Discover Tongariro Alpine Crossing, New Zealand

Beyond the natural beauty, Taupō is strong on culture and art as well. Significant pa (fortified villages) of the local iwi (tribes), Ngati Tuwharetoa, are close by. Book on a foraging tour with Māori locals, pop into the museum and art galleries, or time your visit for the annual street-art festival Graffiato, New Zealand’s longest running.

The Lindis in the Ahuriri Valley 


Next you might plant yourself in the middle of the pristine Ahuriri Valley, staying at one of the pods at The Lindis in Canterbury. The pods are a stone’s throw from the main lodge, harmoniously-designed to blend into the valley. Each 18-square-meter pod immerses you in a near-panoramic view of the valley from behind mirrored-glass walls. Although you won’t want to leave this incredible accommodation, stays can include once-in-a-lifetime experiences like heli-touring Fiordland and the Southern Alps; fly-fishing rarely-fished rivers; or horseback-riding through streams and fields in the valley.  

The main lodge at Lindis is designed to blend into the valley. © Shaun Jeffers

The Lindis is the flagship property of four outstanding New Zealand luxury stays owned by the one hospitality group. There’s also Chalet New Zermatt near Queenstown; Paroa Bay winery; villas near Russell up in the winterless Bay of Islands; and their latest addition, Mt Isth-mus near Otago’s Lake Hāwea which opened in 2020. 

Minaret Station

near Queenstown

Next on this whistle stop tour of New Zealand’s world-class luxury lodges is Minaret Station. Located at the head of a glacial valley on the western shores of Lake Wanaka, it is only accessible by helicopter. This glorious remoteness means most activities  — such as skiing, guided hunting and mountain-biking — are also helicopter-enabled. If you prefer to skip the adrenaline activities and simply relax, there are walks and cycle-rides in the valley, or you can simply hunker down at the lodge playing board games by the fire.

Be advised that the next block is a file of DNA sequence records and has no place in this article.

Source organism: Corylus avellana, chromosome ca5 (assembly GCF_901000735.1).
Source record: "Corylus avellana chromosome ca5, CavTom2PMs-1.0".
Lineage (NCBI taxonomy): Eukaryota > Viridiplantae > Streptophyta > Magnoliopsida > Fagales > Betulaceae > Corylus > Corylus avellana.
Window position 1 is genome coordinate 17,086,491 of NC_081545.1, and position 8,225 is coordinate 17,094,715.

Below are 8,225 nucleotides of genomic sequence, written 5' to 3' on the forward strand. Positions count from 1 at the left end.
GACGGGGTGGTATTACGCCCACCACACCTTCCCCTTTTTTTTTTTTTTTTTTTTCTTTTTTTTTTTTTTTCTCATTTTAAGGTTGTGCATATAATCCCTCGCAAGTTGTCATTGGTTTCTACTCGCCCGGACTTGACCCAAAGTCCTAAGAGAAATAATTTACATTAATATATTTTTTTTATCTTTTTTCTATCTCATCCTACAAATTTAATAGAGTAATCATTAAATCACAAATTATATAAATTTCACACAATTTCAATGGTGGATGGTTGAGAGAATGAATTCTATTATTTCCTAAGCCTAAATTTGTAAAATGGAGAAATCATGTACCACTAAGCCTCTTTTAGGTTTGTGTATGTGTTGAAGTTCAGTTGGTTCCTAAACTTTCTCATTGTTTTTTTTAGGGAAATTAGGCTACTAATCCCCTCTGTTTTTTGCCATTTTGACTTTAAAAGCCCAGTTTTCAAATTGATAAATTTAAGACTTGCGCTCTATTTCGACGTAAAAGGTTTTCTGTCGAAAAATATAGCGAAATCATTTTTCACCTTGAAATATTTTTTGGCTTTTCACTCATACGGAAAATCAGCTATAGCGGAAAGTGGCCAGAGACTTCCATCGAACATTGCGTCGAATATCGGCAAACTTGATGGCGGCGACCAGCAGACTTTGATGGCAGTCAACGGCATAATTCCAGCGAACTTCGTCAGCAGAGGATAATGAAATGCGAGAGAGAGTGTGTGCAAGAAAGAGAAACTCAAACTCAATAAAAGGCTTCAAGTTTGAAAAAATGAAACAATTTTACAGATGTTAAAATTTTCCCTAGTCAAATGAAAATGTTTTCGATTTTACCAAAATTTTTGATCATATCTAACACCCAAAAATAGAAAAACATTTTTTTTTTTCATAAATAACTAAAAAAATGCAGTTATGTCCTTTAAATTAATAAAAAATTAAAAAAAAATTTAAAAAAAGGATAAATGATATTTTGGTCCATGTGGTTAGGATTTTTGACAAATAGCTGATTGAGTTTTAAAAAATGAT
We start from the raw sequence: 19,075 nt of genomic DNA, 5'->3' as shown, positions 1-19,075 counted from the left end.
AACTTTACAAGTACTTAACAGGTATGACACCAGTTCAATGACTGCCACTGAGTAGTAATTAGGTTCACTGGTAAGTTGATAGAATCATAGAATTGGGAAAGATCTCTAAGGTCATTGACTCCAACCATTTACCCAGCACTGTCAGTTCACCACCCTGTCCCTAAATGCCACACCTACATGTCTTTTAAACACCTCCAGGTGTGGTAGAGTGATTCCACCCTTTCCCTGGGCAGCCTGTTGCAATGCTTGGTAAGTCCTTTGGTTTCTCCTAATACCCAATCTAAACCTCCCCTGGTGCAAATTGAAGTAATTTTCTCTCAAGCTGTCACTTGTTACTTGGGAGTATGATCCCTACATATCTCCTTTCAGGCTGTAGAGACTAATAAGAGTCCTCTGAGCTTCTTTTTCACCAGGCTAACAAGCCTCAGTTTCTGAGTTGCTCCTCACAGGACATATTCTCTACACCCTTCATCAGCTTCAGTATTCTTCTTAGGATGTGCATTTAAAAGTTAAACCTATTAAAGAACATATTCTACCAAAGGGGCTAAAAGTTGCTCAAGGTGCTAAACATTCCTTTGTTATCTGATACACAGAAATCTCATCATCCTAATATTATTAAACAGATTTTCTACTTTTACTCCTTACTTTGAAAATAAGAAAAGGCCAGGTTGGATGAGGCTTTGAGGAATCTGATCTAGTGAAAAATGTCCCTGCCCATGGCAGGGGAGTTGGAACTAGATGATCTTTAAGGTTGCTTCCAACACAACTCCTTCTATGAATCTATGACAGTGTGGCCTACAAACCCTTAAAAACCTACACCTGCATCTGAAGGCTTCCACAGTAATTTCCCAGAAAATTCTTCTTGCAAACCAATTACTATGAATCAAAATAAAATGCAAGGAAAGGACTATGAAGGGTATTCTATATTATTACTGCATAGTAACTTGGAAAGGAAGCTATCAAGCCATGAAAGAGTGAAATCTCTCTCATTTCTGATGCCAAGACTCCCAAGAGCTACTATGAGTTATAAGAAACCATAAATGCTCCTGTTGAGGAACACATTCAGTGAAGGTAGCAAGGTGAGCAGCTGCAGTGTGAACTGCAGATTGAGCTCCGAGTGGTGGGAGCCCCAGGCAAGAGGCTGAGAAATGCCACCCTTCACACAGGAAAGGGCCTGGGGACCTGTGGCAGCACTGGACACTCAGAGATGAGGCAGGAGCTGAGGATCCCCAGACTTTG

The glorious remotenes of Minaret Station, reached by helicopter.  ©Minaret Station

Accounting for its unique combination of exclusivity with down-to-earth Kiwi friendliness, Minaret Station is also a working high-country farm, raising deer, sheep and cattle. Caring for the environment is taken seriously here, as it is by most New Zealanders. To keep its footprint light, Minaret Station uses hydroelectricity from a nearby waterfall, and recycles as much as possible, reducing the amount of waste that needs to be transported back out of the valley. 

A bedroom in Minaret Station lodge.  ©Minaret Station

As Tourism New Zealand Premium & Partnerships Manager, Pauline Dwight explained to us: “Kaitiakitanga, or care for people and place, is deeply-rooted in New Zealand, and we look forward to inviting international visitors back to enjoy our environment and our luxury experiences as soon as we can.”

This breathtaking alpine location deep in a valley on New Zealand’s South Island is about as far away from the worries of the world as you can get. Luxuriating in a hot tub on the deck of your private chalet, enjoying the finest of New Zealand’s incredible cuisine and hospitality, is possibly one of the best ways to enjoy this blessed and inspiring country.

Hapuku Lodge


On the South Island in the vicinity of whale-watching hub Kaikōura, Hapuku Lodge has five boutique ‘tree houses’ dotted among the branches of its Kanuka grove. Tree houses may sound rustic, but these come with luxurious deep baths, fireplaces to stay cozy in winter, and epic views of Kaikōura’s dramatic mountains. They are an excellent option for families, as a separate bedroom gives parents private space, and families time together away from the main lodge.  

Boutique tree houses at Hapuku Lodge.  ©Benedicte Lassalle

The ‘kai’ in Kaikōura means ‘food’ (Kaikōura translates from Māori ‘meal of crayfish’) and food is also one of the other major draws at Hapuku Lodge. Naturally, the seasonal three-course menu includes local crayfish (tenderly-grilled with chilli, horseradish & lime…) but venison is also a speciality: Hapuku Lodge is set on a deer farm. Produce from the kitchen garden is complemented by regional suppliers, local farmers and fishermen.

Indigenous Food: Hiakai, New Zealand

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Source : Lonelyplanet